Asphodel Meadows / Enigma Variations / Gloria
Choreography by Liam Scarlett, Frederick Ashton, Kenneth MacMillan, music by Francis Poulenc and Edward Elgar
Royal Opera House
Only six performances of this sombre and serious, elegiac and epic triple bill, but what a cleansing of the palate between Tchaikovsky’s sweet ballets, the Royal Ballet’s seasonal gift to its audience, The Sleeping Beauty and The Nutcracker.
Three grown-up one-act ballets confronting mortality and that ‘undiscovere'd country, from whose bourn. No traveller returns...’ To inspiring music...
Liam Scarlett’s Asphodel Meadows, which premiered to great success only last May, is back in a sensitive unifying triple bill. Francis Poulenc provides the music for this and for MacMillan’s Gloria, whilst Edward Elgar is the filling in between.
Twenty-five-year-old Scarlett, who also dances in MacMillan’s Gloria, was attracted to Poulenc’s 1932 Concerto in D minor for two pianos and orchestra in three movements because of its range of moods and emotion.
One hears the modernism of Stravinsky—Poulenc moved in the Ballets Russes milieu—the jazzy Ravel, the romance of Hollywood’s silent movie era, but also the classical in its slow movement.
And one hears Poulenc’s spirituality. ‘Saint and sinner’ paradox, his works intrigue with their changeable nature. Music hall and melancholy rub shoulders, as in life itself, the sacred and the profane.
John Macfarlane’s abstract black and white set—Barnett Newman stripes and Cy Twombly smudges—is atmospheric. A glowing low strip of light, the dancers back away, long black shutters slide across. The crossing of the Styx?
An abstract ballet without a narrative, yet the chosen music invites one. The dancers’ personalities escape into the dance, intense and serene, sassy and mature, all so personal, all so evident in the way the body moves. A narrative forms, spirited, dreamy, individual and private.
Sarah Lamb and Johannes Stepanek, Leanne Cope and José Martin, Yuhui Choe and Steven McRae the principal three couples, as different and as similar as the muted muddy aubergine colours of their costumes. Last year’s dancers brought their own singular dynamic. Interesting, hmm?
Neo-classical with the odd modern sharp right angular elbow, and a flick of the hand, is Scarlett a Frederick Ashton in the making?
If Scarlett provides the hors d’oeuvres, then Ashton’s 1968 Enigma Variations is a real repast, and MacMillan’s Gloria the bitter pill.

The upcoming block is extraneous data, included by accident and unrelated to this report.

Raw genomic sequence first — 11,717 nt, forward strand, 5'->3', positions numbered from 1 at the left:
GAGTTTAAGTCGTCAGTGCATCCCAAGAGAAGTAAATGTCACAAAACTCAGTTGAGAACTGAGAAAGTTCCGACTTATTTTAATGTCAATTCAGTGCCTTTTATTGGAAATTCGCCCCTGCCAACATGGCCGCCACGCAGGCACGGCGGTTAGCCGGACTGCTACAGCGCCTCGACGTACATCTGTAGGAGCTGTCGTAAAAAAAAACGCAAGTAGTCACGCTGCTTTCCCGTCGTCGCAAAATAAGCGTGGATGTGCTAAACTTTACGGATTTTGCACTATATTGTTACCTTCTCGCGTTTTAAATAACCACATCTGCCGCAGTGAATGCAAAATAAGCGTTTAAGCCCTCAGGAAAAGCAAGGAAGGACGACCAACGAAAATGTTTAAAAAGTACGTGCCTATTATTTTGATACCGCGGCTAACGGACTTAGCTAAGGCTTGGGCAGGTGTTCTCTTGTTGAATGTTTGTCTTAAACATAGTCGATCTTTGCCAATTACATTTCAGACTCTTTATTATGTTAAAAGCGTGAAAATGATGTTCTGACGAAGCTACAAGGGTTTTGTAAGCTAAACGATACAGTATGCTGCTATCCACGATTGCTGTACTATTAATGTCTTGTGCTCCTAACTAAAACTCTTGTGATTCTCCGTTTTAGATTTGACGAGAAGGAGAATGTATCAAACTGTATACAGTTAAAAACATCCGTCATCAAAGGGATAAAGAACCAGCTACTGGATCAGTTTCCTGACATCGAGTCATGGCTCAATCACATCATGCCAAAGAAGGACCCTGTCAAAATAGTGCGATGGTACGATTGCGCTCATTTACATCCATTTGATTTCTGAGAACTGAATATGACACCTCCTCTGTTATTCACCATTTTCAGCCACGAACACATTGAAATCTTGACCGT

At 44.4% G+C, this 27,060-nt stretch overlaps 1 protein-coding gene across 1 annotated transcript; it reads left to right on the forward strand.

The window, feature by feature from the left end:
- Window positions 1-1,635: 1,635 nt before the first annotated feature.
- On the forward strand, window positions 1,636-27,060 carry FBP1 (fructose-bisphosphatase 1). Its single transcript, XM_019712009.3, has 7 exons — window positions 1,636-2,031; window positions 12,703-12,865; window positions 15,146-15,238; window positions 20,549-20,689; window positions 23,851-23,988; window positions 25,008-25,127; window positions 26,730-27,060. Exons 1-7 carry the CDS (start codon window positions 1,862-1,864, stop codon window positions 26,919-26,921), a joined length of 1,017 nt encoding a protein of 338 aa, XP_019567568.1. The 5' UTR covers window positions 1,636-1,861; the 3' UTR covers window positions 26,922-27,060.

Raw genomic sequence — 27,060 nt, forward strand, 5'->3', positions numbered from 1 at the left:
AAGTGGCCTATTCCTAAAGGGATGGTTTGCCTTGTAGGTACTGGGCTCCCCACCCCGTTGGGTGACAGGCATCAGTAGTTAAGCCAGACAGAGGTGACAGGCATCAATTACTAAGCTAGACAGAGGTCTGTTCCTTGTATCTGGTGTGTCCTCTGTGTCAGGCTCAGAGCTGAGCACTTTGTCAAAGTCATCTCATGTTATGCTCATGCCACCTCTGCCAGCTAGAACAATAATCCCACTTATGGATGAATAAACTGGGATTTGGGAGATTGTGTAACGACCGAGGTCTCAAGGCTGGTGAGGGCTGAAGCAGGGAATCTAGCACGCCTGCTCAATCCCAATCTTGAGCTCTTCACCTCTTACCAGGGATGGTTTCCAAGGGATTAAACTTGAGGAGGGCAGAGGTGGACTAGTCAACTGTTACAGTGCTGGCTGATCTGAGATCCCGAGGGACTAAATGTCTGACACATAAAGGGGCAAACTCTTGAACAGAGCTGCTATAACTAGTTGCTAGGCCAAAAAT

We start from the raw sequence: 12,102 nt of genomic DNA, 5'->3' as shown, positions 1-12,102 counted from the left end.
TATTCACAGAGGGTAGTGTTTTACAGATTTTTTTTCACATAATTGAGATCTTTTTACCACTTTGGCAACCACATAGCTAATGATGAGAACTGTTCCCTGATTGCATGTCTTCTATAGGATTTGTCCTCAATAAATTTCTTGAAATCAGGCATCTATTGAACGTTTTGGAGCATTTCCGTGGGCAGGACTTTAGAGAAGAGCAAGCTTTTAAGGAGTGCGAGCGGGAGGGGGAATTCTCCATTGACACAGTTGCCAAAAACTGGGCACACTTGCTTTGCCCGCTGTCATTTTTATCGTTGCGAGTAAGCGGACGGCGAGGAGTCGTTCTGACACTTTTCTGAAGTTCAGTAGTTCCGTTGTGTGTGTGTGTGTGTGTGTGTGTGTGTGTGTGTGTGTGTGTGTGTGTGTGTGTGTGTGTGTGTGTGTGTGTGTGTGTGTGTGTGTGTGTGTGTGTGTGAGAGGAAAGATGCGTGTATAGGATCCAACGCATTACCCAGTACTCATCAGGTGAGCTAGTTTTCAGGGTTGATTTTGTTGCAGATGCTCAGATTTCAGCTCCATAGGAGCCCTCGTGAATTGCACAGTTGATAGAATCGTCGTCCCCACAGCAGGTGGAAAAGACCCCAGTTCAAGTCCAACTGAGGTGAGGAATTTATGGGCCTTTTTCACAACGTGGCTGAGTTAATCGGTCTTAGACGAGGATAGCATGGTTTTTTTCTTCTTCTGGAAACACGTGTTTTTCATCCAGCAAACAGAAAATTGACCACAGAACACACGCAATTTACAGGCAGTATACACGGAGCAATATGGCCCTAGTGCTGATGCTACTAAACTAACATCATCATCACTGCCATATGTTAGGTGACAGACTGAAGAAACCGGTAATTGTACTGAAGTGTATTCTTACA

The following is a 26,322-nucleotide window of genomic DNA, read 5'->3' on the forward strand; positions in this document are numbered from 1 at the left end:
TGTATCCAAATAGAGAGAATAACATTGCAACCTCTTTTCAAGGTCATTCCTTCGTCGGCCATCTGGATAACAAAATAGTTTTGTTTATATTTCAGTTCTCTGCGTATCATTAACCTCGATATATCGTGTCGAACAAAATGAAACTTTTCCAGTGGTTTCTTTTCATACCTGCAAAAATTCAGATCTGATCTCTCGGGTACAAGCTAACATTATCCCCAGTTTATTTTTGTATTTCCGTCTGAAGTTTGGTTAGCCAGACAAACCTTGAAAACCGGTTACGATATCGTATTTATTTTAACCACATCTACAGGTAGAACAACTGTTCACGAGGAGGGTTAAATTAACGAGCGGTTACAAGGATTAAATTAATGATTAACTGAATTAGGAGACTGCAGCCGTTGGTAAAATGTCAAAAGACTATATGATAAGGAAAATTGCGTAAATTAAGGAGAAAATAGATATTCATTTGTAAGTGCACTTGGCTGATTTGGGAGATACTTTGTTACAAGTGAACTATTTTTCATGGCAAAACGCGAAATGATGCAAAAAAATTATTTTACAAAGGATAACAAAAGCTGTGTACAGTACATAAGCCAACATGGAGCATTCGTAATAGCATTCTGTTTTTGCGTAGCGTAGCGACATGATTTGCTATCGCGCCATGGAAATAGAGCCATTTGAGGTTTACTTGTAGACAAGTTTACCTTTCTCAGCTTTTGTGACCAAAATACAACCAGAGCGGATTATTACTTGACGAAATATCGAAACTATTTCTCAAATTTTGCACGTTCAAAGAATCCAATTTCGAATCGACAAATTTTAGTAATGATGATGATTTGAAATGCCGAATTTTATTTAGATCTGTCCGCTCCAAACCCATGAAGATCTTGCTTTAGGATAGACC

Ashton brings his supreme ‘narrative through gesture and body language’ skill to Elgar’s 1898 Variations on an Original Theme ('Enigma'), Op. 36, or Enigma Variations (My Friends Pictured Within), a genre painting in music of his friends and family full of witty character study. Ashton must surely have seen Ken Russell’s 1962 BBC film on Elgar. The passing of time. A snapshot of an era.
Falling leaves, mists, bicycles and tricycles, cheeky telegraph boy, and a cast galore on Julia Trevelyan Oman’s realistic late Victorian sepia inside / outside set, all lengthening shadows, bustle, anxiety, family country life, who else but the most British of choreographers to create this Worcestershire portrait of the most English of composers?
Iohna Loots as bubbly Dora Penny, Paul Kay as bouncy GRS, Thomas Whitehead as WMB, Ricardo Cervera as Troyte, and especially Bennet Gartside as Nimrod, stand out in a fine cast. Christopher Saunders’s Elgar is authoritative, and Christina Arestis as his wife is simply lovely, willowy, elegant, graceful arms and wonderful épaulement.
Bursting with life, but what followed soon after? The loss of promise and innocence, a whole generation of young men wiped out, a way of life gone. Elgar, apparently, declined to write a Peace Anthem on the Armistice, so appalled was he by the carnage of the First World War.
Kenneth MacMillan confronts just that with his 1980 Gloria, inspired by the poem The War Generation: Ave from Vera Brittain’s autobiography Testament of Youth. His own father, gassed in the war, had been much affected by the experience.
Poulenc’s Latin Mass Gloria in G major (1959), sung here by soprano Madeleine Pierard, was MacMillan’s choice for his deeply felt work honouring the dead of his father’s lost generation.
Men in tattered, stained, red and rust leotards and tin helmets, women in white bodies and cloche hats, dusty ghosts of the past, angels of mercy, rise from behind a red mound, framed by stark wooden posts—Goya and Blake, songs of innocence betrayed.
Andy Klunder’s simple design concept and John B. Read’s lighting, war red and sepulchre white, the simple imagery of war. A group sacrificial rite, a stone carving of the dead, huddled brothers-in-arms in no-man’s land, stiff bodies.
A Madonna in procession, borne aloft and on men’s backs, Leanne Benjamin in silver costume, a glowing vision, carried into battle and in their prayers. Edward Watson contorts in death throes. Women pick their way through corpses.
Are these souls writhing in hell, drawing together, pleading for mercy? Fingers point accusingly at us—yes, we are implicated. Boys are still going to war—for us?
A holy trinity of dancers, two men and one woman—Watson, Nehemiah Kish and Benjamin receive loud vocal approval after the stunning end—a solitary Watson toppling backwards into the hidden trench. Powerful, moving, and dramatic, it was MacMillan’s favourite of his ballets.
Reviewer: Vera Liber